I think I've got that right.

Unfortunately for the protestors, 5G has been tested, there are have been no links found between cellphone use and any kind of health impacts (except of course for the obvious hunched shoulder/thumb tendon damage inflicted on teenagers) and there's huge demand for coverage both within New Zealand and around the world.

But still, I like a good protest and I wholeheartedly endorse everyone's right to stand up for what they believe in.

Only… perhaps I've been in media too long but someone might want to point out that standing around using cellphones at a protest about cellphones really sends the wrong message. It says "I don't know what I'm talking about and I'm really mad".

But maybe that's just me.

This week the PM's science advisor's office released a new 5G fact pack in the form of a website loaded with questions, answers and links.

It's full of useful information and valuable insights but sadly it's best described as dull but worthy.

When Facebook and YouTube are full of angry community groups protesting about something and posting videos on an almost daily basis, it pays to have something visual, something detailed and something that can be deployed over a period of weeks if not months. You've got to take the information to the worried parties and push back every time someone posts a tin-foil hat video.

Having all the information on one page is great, but that's only the start of the campaign and unfortunately I think for the PM's science advisory team, they think their job is done. Sadly, this is just the beginning and already there are sites sharing videos reporting that the advisor has been duped. No, I'm not linking to them here.

In Australia parliament's standing committee on communications and the arts is holding an inquiry into 5G in Australia and the submissions are available online should you chose to read them.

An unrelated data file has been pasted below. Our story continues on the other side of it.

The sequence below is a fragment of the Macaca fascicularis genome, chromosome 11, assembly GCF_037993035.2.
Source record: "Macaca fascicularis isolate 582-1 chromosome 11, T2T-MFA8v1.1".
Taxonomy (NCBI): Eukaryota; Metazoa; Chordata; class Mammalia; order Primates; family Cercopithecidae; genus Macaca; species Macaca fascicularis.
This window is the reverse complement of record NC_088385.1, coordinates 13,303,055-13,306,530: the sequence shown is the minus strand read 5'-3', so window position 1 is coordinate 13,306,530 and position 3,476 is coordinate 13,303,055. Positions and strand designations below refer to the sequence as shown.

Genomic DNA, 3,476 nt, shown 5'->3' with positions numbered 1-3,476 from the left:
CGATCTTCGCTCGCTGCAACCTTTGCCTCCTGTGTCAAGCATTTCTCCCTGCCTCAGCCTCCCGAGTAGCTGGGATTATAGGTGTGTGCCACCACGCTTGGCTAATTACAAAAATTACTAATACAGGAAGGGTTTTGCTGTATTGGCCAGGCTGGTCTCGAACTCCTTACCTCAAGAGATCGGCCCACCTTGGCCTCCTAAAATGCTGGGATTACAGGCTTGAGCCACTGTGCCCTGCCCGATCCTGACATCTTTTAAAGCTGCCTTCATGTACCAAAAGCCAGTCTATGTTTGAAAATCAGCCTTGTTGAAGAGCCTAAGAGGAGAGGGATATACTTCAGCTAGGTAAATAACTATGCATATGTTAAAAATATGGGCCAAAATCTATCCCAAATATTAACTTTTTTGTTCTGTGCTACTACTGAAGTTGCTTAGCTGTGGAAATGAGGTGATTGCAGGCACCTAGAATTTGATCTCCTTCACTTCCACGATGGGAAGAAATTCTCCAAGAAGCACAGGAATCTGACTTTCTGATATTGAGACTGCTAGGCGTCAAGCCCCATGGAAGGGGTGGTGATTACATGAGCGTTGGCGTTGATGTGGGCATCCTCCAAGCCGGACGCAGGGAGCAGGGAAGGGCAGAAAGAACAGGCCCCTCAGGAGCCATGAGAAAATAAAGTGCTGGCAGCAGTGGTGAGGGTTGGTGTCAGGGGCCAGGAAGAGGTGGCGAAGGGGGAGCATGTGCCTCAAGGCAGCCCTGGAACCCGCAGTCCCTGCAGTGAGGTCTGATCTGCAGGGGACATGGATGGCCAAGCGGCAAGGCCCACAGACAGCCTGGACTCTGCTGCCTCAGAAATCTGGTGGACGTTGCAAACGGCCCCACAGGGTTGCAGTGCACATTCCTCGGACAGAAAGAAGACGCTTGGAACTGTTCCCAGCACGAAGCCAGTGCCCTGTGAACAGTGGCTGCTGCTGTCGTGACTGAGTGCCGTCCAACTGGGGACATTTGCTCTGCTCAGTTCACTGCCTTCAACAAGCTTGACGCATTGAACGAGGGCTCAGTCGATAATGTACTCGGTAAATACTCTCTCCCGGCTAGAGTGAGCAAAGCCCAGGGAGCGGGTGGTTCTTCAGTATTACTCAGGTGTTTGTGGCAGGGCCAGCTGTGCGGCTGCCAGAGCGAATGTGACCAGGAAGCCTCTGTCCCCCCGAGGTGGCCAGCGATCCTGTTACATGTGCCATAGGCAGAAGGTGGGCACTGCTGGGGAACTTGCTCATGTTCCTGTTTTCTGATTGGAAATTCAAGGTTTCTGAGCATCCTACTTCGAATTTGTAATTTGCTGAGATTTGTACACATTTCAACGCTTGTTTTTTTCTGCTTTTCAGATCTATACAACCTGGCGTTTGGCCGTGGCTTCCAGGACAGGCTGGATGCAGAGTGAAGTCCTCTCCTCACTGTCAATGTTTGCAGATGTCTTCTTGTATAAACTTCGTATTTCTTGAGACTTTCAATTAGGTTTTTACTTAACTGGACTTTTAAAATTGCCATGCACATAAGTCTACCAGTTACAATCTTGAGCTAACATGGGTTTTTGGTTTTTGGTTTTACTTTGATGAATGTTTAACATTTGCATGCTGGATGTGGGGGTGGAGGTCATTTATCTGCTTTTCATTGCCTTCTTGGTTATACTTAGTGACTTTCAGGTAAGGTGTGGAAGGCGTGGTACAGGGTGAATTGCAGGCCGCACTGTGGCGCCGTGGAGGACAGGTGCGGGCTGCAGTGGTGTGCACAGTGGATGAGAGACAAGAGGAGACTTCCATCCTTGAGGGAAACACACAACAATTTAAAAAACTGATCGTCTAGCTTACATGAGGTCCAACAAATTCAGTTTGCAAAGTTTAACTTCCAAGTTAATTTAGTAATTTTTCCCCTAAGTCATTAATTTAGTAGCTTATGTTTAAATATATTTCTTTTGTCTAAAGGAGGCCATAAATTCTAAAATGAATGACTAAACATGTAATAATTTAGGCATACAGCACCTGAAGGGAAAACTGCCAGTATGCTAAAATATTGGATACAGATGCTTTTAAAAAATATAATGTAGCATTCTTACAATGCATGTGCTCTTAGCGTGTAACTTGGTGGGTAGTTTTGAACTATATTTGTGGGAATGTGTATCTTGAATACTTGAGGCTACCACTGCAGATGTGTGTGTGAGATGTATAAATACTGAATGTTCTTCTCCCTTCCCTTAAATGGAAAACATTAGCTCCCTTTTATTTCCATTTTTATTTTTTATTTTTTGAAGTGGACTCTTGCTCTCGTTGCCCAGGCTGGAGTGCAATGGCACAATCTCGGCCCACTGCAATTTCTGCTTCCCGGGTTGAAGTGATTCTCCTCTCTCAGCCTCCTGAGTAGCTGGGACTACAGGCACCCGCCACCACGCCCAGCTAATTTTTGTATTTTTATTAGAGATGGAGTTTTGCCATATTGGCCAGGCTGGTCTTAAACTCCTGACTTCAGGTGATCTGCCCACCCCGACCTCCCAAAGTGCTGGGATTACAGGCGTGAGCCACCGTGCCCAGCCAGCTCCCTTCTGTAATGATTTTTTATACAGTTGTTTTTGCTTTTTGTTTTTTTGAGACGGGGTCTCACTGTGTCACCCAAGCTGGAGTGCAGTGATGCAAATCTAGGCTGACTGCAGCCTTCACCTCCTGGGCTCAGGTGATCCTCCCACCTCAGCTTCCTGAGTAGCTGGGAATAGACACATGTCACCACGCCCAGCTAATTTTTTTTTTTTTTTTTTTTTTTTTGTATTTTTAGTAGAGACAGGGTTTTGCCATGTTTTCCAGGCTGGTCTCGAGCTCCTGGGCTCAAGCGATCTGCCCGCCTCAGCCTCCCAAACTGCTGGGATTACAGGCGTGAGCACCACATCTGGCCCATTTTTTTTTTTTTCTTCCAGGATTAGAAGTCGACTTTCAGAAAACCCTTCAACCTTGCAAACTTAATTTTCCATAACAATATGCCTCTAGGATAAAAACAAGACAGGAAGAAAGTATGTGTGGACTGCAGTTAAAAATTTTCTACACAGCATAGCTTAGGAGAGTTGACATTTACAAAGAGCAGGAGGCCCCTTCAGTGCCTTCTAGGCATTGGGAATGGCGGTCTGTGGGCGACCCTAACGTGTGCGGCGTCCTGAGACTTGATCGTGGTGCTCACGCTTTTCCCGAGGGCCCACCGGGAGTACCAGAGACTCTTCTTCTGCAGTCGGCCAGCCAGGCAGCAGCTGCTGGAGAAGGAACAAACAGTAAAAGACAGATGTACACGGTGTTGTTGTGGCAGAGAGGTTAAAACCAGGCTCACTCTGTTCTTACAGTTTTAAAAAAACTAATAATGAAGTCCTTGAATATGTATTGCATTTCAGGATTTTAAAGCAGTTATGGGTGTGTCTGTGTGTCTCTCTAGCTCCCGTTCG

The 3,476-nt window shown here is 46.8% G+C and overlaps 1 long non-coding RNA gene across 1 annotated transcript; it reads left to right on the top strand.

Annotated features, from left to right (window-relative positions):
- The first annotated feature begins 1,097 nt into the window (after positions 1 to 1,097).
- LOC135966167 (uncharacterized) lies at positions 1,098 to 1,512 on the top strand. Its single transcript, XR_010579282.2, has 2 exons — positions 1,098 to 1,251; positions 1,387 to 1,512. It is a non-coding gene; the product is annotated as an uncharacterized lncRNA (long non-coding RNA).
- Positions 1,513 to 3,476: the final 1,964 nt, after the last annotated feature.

Submissions on such matters are always a bit … well, a bit special. I know one telco public affairs manager who will remain nameless who gets his team to print them all out and put them in two binders - one which he will read and one which ultimately get handed around the company for amusement as much as anything else.

This is no exception with around 400 submissions, most of which should be avoided unless you have a drink in hand.

The other submissions fall into three camps - telcos saying they need some relief if they're to roll out 5G services; regional government agencies demanding that any 5G deployment include their remote neck of the woods in case anyone thought they'd not bother; and radiation experts saying "it's OK, 5G won't kill you."

Unfortunately the vast bulk of submissions come from individuals who have been terrified by friends posting on Facebook or the like and who really don't understand what they're saying.

In some parts of the world, they've held sway and forced really poor outcomes on local body authorities.